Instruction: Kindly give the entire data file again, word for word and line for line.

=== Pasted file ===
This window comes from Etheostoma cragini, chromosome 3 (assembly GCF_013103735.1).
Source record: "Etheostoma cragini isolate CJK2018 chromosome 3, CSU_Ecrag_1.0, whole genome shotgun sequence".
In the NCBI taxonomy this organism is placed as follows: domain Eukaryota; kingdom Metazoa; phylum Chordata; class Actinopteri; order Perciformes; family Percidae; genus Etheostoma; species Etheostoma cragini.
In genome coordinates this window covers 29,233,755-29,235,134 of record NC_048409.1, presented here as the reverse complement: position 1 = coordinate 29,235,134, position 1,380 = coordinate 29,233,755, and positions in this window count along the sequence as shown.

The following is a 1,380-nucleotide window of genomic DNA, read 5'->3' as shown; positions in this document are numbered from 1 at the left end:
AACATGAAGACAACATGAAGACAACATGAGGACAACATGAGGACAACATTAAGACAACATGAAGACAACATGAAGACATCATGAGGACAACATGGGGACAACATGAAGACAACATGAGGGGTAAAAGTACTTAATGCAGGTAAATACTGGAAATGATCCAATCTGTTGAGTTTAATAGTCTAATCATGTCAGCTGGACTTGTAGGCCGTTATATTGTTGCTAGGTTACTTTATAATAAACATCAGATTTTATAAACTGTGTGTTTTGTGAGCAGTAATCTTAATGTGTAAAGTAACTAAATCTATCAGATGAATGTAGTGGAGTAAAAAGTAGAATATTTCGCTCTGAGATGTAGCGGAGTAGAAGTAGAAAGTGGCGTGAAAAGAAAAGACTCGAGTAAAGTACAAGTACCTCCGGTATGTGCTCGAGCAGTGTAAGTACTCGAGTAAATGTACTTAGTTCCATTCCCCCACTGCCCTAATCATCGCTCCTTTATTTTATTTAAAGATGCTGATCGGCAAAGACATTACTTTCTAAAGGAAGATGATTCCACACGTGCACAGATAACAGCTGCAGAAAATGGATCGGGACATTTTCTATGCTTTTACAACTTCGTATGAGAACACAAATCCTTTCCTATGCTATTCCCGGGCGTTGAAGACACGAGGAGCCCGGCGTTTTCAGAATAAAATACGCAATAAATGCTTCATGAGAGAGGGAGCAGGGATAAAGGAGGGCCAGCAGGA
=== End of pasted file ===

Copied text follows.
This window comes from Etheostoma cragini, chromosome 3 (assembly GCF_013103735.1).
Source record: "Etheostoma cragini isolate CJK2018 chromosome 3, CSU_Ecrag_1.0, whole genome shotgun sequence".
In the NCBI taxonomy this organism is placed as follows: domain Eukaryota; kingdom Metazoa; phylum Chordata; class Actinopteri; order Perciformes; family Percidae; genus Etheostoma; species Etheostoma cragini.
In genome coordinates this window covers 29,233,755-29,235,134 of record NC_048409.1, presented here as the reverse complement: position 1 = coordinate 29,235,134, position 1,380 = coordinate 29,233,755, and positions in this window count along the sequence as shown.

The following is a 1,380-nucleotide window of genomic DNA, read 5'->3' as shown; positions in this document are numbered from 1 at the left end:
AACATGAAGACAACATGAAGACAACATGAGGACAACATGAGGACAACATTAAGACAACATGAAGACAACATGAAGACATCATGAGGACAACATGGGGACAACATGAAGACAACATGAGGGGTAAAAGTACTTAATGCAGGTAAATACTGGAAATGATCCAATCTGTTGAGTTTAATAGTCTAATCATGTCAGCTGGACTTGTAGGCCGTTATATTGTTGCTAGGTTACTTTATAATAAACATCAGATTTTATAAACTGTGTGTTTTGTGAGCAGTAATCTTAATGTGTAAAGTAACTAAATCTATCAGATGAATGTAGTGGAGTAAAAAGTAGAATATTTCGCTCTGAGATGTAGCGGAGTAGAAGTAGAAAGTGGCGTGAAAAGAAAAGACTCGAGTAAAGTACAAGTACCTCCGGTATGTGCTCGAGCAGTGTAAGTACTCGAGTAAATGTACTTAGTTCCATTCCCCCACTGCCCTAATCATCGCTCCTTTATTTTATTTAAAGATGCTGATCGGCAAAGACATTACTTTCTAAAGGAAGATGATTCCACACGTGCACAGATAACAGCTGCAGAAAATGGATCGGGACATTTTCTATGCTTTTACAACTTCGTATGAGAACACAAATCCTTTCCTATGCTATTCCCGGGCGTTGAAGACACGAGGAGCCCGGCGTTTTCAGAATAAAATACGCAATAAATGCTTCATGAGAGAGGGAGCAGGGATAAAGGAGGGCCAGCAGGA